Fort du Pic Charvet or Picciarvet
Fossé de gorge protégeant le flanc ouest. Au fond, la caponnière. Source : http://fortification.pagesperso-orange.fr
Characteristic of the military art of Séré de Rivières, the Fort du Pic Charvet protects the city of Nice. It contributes to the control of the strategic route along the Var Valley.
The building, built between 1883 and 1890, sits on a rocky outcropping overlooking the confluence of the Tinée and the Var, north of Nice.
The treaty of 1860 brought Nice and Savoy under French control and forced the French army to redefine its plans for defending the southeast border with Italy. The young Italian State, unified by the Piedmont royal family, sought to make its mark by controlling its territory with fortifications on the Col de Tende and through a trade and customs war. A policy of systematic opposition to France led Italy to join the Triple Alliance in 1882.
Séré de Rivières, in charge of establishing a line of defence along the northeast border, expanded his system to the Italian border, as he was well aware of the threat: “Since, through a series of annexations made possible by French policy, the King of Piedmont has become the King of all of Italy and rather than having neighbours who are incapable of causing us any umbrage, we are in contact with a first-class power, the Alpine border has taken on great importance.”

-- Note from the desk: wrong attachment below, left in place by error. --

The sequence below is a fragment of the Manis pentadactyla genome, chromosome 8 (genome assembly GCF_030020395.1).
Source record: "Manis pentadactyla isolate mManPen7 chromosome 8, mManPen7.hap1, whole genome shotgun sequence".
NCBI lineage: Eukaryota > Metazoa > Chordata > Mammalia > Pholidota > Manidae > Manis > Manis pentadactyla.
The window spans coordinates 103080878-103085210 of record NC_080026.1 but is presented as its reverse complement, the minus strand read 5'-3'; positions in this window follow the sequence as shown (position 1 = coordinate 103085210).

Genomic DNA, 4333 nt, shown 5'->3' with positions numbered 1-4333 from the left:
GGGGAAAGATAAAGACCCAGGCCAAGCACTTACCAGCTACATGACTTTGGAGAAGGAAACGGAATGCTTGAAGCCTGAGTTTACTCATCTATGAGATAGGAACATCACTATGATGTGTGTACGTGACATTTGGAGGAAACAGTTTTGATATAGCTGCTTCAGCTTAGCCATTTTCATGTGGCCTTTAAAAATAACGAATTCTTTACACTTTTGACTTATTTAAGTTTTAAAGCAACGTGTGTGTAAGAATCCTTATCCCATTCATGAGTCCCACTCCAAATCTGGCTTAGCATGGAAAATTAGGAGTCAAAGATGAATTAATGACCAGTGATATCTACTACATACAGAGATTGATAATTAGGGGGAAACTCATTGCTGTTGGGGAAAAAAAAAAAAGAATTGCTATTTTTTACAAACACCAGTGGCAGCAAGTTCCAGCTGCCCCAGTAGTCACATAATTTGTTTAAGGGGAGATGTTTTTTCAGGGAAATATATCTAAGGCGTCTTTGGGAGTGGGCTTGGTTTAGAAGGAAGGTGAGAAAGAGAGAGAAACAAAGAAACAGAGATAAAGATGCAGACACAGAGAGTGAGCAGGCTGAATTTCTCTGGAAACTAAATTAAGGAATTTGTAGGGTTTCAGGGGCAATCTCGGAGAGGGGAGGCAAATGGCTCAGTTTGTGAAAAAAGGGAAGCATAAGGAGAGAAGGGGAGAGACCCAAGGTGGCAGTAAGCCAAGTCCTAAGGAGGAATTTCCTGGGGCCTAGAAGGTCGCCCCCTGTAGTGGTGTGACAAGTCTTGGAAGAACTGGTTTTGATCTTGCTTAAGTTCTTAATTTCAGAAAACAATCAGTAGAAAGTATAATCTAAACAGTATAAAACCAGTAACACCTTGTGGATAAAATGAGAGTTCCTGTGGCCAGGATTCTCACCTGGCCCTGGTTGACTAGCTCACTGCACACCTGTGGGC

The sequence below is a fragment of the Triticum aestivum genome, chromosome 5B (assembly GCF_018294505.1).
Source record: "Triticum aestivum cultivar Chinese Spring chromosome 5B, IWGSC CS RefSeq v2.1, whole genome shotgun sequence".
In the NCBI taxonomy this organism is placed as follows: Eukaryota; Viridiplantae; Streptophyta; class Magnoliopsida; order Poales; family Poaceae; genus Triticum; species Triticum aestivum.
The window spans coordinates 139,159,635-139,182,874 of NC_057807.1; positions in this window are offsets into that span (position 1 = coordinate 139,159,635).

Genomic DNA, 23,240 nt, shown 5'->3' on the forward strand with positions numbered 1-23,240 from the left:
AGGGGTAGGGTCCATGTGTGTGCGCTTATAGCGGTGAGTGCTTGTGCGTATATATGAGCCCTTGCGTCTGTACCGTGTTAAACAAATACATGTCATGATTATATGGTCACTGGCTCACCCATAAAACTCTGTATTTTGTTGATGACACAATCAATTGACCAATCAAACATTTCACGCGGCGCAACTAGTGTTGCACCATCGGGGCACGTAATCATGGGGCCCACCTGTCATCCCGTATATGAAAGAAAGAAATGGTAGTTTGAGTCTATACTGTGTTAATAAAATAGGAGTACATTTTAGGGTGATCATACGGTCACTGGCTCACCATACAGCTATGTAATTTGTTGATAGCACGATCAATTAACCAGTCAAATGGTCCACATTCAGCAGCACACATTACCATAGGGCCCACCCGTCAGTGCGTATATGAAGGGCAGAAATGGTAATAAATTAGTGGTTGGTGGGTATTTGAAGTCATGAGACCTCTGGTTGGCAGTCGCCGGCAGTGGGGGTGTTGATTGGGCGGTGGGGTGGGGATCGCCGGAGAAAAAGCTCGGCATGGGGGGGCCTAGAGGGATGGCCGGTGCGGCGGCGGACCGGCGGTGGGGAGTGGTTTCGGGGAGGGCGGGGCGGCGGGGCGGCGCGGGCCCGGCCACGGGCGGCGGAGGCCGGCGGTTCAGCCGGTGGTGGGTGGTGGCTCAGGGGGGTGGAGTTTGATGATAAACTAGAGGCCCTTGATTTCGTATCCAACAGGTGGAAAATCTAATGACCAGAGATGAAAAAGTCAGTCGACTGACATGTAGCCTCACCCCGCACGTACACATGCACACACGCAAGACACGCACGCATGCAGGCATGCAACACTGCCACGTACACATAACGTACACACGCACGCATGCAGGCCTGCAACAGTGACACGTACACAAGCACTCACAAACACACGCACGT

The first step consisted in controlling all the approaches to Nice, transforming the city into a resistance position. Nice played the role of the core surrounded by a line of defence made up of forts set up on natural outcroppings, within shooting distance of each other. It quickly became necessary to push the line of defence closer to the border.
A second fortified line was set up, rounding out the system of strategic roads started in 1877. It should be pointed out that his predecessor, Engineering General Frossard, had already planned in 1862 to defend Nice and to control the gorges of the Var and the Tinée with a system of two “chuise” and four forts.
The “explosive shell crisis” made the “first generation” of the Séré de Rivières forts partially useless.
The Fort du Pic Charvet, or Picciarvet, is a typical construction in the system. It is part of a vast defensive system comprising 158 forts and 254 artillery batteries in charge of safeguarding the border.
The Fort du Pic Charvet is a protective fort. The building is surrounded by a ditch that protects the west side, which is more vulnerable. It is defended by caponiers. No large façades are visible. Only a few walls and a cannon ramp can be seen. The heavy machinery includes four 120-mm cannons, heavy weapons to ensure the fort’s role.
With the law of 22 December 1889, General Baron Berge created the “Alpine batteries” each of which was to be paired off with the Chasseurs Alpins battalion at the nearest fort. These batteries are equipped with the 80-mm De Bange cannon, called the “mountain gun”, a rifled cannon that could be broken down into three loads of approximately one hundred kilos which can be transported by mules using a packsaddle: the carriage, the pointer extension with the wheels. This cannon has a range of 4,100 metres. The 65-mm mountain gun replaced it in the end. This is a fast-firing gun with an articulated carriage. It weighs 400 kilos. It is made up of four loads for mule transport: the gun, the brake, the pointer, and the wheels. Its maximum range is 5,500 metres and its firing speed can reach 10 to 15 shots a minute. The fort was occupied until World War II by the 18th battalion of Chasseurs Alpins.
Syndicat d'initiative de Villars sur Var
Tel.: +33 (0)4.93.05.32.32
Tournefort Town Hall
Tel.: +33 (0)4.93.02.90.56
Access: on foot, take the path from the village of Tournefort
04 93 02 90 56
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